3. Training sessions can be missed altogether if you aren't perhaps feeling up to par, or even just lazy.

When you belong to a club, there is a feeling of responsibility that often compels you to attend. This is an important point, because even if you sometimes don't feel like training once you have got to to the club and started, the listless or tired feeling usually goes.

Another advantage of club training is that you don't have to purchase equipment. At a club it is there for you to use. All you pay is your club fees -- generally on a very modest scale.

It all boils down to a matter of individual choice. My advice is: join a club if you possibly can. If you live in an area where there is no nearby club, then you may have to train at home. If you do,then consider the possibility of teaming up with one or two partners. The expenses of buying equipment can be shared and you will at least have some of the advantages of club training -- companionship, shared interests and maybe some inspiration from a more advanced partner.

Essential Equipment
One valuable asset of weightlifting and bodybuilding equipment is that it virtually never wears out -- it will last you a lifetime.

It is best to obtain as much weight as you can afford, as once you have started bodybuilding and made some progress, poundages of up to 300 lb. or more will soon be handled in some of the heavier movements, even by an average bodybuilder.

I would say that an absolute minimum for effective results is 150 lb. of discs, together with a barbell and two dumbbell rods, a pair of squat stands and a bench. Iron boots for leg work are useful too, although not entirely essential.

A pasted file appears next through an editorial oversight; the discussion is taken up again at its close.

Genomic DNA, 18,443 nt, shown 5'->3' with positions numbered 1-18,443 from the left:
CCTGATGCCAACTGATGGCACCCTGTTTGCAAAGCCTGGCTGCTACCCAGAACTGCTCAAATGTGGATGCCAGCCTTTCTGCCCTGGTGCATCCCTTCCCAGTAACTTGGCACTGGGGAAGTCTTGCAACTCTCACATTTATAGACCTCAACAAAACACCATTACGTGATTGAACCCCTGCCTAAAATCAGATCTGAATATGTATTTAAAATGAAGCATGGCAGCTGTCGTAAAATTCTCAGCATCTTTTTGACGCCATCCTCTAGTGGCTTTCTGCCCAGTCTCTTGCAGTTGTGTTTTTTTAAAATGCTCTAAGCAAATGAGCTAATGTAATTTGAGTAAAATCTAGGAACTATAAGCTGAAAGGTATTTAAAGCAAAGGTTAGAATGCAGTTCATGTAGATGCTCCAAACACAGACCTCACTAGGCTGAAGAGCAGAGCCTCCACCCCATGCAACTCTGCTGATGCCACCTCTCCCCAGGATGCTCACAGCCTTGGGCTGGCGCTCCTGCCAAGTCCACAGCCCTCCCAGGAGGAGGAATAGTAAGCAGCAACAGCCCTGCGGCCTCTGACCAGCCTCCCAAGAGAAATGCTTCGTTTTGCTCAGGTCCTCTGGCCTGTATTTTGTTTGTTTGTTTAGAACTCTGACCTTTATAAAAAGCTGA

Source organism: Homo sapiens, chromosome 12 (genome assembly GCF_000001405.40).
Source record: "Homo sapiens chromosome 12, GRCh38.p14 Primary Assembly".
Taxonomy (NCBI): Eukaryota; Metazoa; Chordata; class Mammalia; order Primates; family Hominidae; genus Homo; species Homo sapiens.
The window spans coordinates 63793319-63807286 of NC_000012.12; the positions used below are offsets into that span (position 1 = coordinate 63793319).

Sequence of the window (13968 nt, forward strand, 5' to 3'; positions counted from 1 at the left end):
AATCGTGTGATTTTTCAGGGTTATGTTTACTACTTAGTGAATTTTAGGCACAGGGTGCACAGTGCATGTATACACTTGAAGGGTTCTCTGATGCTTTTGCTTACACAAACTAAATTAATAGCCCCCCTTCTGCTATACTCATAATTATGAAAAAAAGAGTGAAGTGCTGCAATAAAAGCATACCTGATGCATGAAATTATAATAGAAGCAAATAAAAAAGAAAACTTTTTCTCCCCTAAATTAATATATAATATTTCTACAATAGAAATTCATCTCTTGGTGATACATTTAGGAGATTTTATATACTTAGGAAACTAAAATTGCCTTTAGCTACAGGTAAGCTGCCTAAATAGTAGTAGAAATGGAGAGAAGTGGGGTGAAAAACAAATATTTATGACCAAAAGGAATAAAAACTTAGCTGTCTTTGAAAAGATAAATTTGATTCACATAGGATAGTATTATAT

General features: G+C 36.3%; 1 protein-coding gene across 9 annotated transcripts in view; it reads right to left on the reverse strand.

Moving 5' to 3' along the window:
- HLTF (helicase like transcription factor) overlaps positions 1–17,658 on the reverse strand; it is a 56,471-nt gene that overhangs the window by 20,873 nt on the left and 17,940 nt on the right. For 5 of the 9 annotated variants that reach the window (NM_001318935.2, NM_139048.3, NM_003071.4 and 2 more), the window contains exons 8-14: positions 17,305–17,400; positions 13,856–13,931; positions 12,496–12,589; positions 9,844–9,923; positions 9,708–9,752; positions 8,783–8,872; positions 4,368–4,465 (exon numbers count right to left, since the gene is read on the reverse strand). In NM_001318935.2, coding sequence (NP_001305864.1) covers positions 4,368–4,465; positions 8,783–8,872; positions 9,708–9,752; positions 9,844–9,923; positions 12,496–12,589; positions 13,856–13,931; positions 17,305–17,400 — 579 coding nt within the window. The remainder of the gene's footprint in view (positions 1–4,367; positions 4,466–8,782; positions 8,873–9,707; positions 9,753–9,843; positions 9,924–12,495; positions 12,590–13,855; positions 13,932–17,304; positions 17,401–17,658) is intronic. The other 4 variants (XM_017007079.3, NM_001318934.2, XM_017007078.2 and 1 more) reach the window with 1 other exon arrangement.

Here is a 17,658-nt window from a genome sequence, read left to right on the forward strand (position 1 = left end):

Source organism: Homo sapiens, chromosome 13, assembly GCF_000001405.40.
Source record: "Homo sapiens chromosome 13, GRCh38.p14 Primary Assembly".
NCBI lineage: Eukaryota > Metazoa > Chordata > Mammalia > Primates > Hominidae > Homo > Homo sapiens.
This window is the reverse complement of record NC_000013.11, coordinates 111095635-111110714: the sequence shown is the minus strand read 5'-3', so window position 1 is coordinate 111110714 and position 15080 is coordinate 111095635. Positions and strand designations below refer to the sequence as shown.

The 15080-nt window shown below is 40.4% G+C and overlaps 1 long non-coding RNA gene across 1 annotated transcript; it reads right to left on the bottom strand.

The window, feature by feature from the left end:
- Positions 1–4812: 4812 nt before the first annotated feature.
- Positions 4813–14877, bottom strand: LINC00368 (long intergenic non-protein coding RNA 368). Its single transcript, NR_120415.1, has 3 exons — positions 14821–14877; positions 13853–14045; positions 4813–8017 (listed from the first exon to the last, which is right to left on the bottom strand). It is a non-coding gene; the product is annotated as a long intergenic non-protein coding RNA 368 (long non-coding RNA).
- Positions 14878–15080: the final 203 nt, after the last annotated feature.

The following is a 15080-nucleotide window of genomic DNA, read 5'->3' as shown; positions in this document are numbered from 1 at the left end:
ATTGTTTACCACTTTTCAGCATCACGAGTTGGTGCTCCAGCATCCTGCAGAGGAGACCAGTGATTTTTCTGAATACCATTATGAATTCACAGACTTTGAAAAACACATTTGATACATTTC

Preferably the barbell should be a minimum of 5 ft. in length and it is better if it can be fitted with a revolving sleeve. Four collars will be needed for your barbell.

The dumbbell rods should be a minimum of 1 foot, with a center sleeve and two collars on each.

Plates range from 1 1/2 lb. up to 50 lb., thus: 1 1/4, 2 1/2, 5, 10, 15, 25 and 50 lb.

Generally, sets can be bought in ranges of 90 lb., 120 lb., 150 lb. and so on, with a varied assortment of discs. But additional discs can be bought separately from time to time to add to your total weight.

Squat stands are a MUST, especially for home training, as they enable the Squat to be practiced in safety and without the need to employ two assistants to help in placing the barbell on the shoulders.

A bench for pressing is important, too, as this movement is used in most schedules. If it is possible to obtain a bench with fitted stands, so much the better, as the weight can then be handled without requiring the assistance of anyone else.

A small wooden platform is useful and will save any possible damage to linoleum, carpets or floorboards. For general training, a size of about 7 ft. square will be sufficient, although if space and cash permit, a larger one is better.

It is essential to keep warm when training -- and a track suit is best for this purpose when the temperature demands. If you can work stripped, with just a pair of trunks and sports boots or shoes, it is preferable for freedom of movement, but don't neglect keeping warm just for this purpose.

More chapters from this book below...